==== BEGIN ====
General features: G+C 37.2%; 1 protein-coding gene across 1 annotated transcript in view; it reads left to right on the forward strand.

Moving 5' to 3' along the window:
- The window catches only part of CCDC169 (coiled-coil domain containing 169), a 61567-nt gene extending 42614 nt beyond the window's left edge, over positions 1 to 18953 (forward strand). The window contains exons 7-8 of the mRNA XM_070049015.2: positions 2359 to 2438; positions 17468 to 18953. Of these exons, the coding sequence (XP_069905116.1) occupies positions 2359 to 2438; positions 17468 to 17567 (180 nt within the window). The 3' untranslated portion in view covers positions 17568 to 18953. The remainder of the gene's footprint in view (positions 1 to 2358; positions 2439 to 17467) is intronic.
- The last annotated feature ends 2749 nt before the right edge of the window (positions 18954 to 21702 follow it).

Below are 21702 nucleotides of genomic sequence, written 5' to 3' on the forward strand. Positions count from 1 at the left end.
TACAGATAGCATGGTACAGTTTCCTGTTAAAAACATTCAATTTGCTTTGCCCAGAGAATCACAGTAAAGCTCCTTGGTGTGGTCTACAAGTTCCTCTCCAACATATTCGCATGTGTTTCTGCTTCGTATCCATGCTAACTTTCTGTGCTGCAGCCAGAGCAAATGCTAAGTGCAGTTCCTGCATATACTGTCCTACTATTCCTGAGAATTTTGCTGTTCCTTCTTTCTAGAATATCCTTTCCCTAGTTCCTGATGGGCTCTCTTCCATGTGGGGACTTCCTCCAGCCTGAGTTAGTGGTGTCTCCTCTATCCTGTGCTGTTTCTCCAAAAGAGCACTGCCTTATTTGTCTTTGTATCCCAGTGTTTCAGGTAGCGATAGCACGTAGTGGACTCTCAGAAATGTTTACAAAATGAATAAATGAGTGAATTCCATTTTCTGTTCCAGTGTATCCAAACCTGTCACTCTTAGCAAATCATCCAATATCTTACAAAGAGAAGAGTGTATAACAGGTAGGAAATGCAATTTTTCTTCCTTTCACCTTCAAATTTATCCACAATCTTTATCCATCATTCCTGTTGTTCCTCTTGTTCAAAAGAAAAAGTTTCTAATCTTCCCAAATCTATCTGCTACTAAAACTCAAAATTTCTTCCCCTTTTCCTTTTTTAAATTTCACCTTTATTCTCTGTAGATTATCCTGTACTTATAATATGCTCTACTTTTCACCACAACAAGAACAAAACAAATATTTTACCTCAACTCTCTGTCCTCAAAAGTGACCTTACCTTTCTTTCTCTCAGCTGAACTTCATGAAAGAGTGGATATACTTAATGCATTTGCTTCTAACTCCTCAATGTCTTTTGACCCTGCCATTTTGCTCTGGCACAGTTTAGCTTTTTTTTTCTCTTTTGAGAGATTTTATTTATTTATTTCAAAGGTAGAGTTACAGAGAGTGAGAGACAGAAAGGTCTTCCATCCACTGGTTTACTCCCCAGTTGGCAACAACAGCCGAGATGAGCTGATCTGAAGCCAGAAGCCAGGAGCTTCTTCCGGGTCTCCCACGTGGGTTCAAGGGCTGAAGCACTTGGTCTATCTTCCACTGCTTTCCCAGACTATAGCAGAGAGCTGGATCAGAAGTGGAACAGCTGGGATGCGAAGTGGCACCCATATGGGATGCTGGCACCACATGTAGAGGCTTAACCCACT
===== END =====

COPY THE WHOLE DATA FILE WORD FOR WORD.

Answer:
General features: G+C 37.2%; 1 protein-coding gene across 1 annotated transcript in view; it reads left to right on the forward strand.

Moving 5' to 3' along the window:
- The window catches only part of CCDC169 (coiled-coil domain containing 169), a 61567-nt gene extending 42614 nt beyond the window's left edge, over positions 1 to 18953 (forward strand). The window contains exons 7-8 of the mRNA XM_070049015.2: positions 2359 to 2438; positions 17468 to 18953. Of these exons, the coding sequence (XP_069905116.1) occupies positions 2359 to 2438; positions 17468 to 17567 (180 nt within the window). The 3' untranslated portion in view covers positions 17568 to 18953. The remainder of the gene's footprint in view (positions 1 to 2358; positions 2439 to 17467) is intronic.
- The last annotated feature ends 2749 nt before the right edge of the window (positions 18954 to 21702 follow it).

Below are 21702 nucleotides of genomic sequence, written 5' to 3' on the forward strand. Positions count from 1 at the left end.
TACAGATAGCATGGTACAGTTTCCTGTTAAAAACATTCAATTTGCTTTGCCCAGAGAATCACAGTAAAGCTCCTTGGTGTGGTCTACAAGTTCCTCTCCAACATATTCGCATGTGTTTCTGCTTCGTATCCATGCTAACTTTCTGTGCTGCAGCCAGAGCAAATGCTAAGTGCAGTTCCTGCATATACTGTCCTACTATTCCTGAGAATTTTGCTGTTCCTTCTTTCTAGAATATCCTTTCCCTAGTTCCTGATGGGCTCTCTTCCATGTGGGGACTTCCTCCAGCCTGAGTTAGTGGTGTCTCCTCTATCCTGTGCTGTTTCTCCAAAAGAGCACTGCCTTATTTGTCTTTGTATCCCAGTGTTTCAGGTAGCGATAGCACGTAGTGGACTCTCAGAAATGTTTACAAAATGAATAAATGAGTGAATTCCATTTTCTGTTCCAGTGTATCCAAACCTGTCACTCTTAGCAAATCATCCAATATCTTACAAAGAGAAGAGTGTATAACAGGTAGGAAATGCAATTTTTCTTCCTTTCACCTTCAAATTTATCCACAATCTTTATCCATCATTCCTGTTGTTCCTCTTGTTCAAAAGAAAAAGTTTCTAATCTTCCCAAATCTATCTGCTACTAAAACTCAAAATTTCTTCCCCTTTTCCTTTTTTAAATTTCACCTTTATTCTCTGTAGATTATCCTGTACTTATAATATGCTCTACTTTTCACCACAACAAGAACAAAACAAATATTTTACCTCAACTCTCTGTCCTCAAAAGTGACCTTACCTTTCTTTCTCTCAGCTGAACTTCATGAAAGAGTGGATATACTTAATGCATTTGCTTCTAACTCCTCAATGTCTTTTGACCCTGCCATTTTGCTCTGGCACAGTTTAGCTTTTTTTTTCTCTTTTGAGAGATTTTATTTATTTATTTCAAAGGTAGAGTTACAGAGAGTGAGAGACAGAAAGGTCTTCCATCCACTGGTTTACTCCCCAGTTGGCAACAACAGCCGAGATGAGCTGATCTGAAGCCAGAAGCCAGGAGCTTCTTCCGGGTCTCCCACGTGGGTTCAAGGGCTGAAGCACTTGGTCTATCTTCCACTGCTTTCCCAGACTATAGCAGAGAGCTGGATCAGAAGTGGAACAGCTGGGATGCGAAGTGGCACCCATATGGGATGCTGGCACCACATGTAGAGGCTTAACCCACT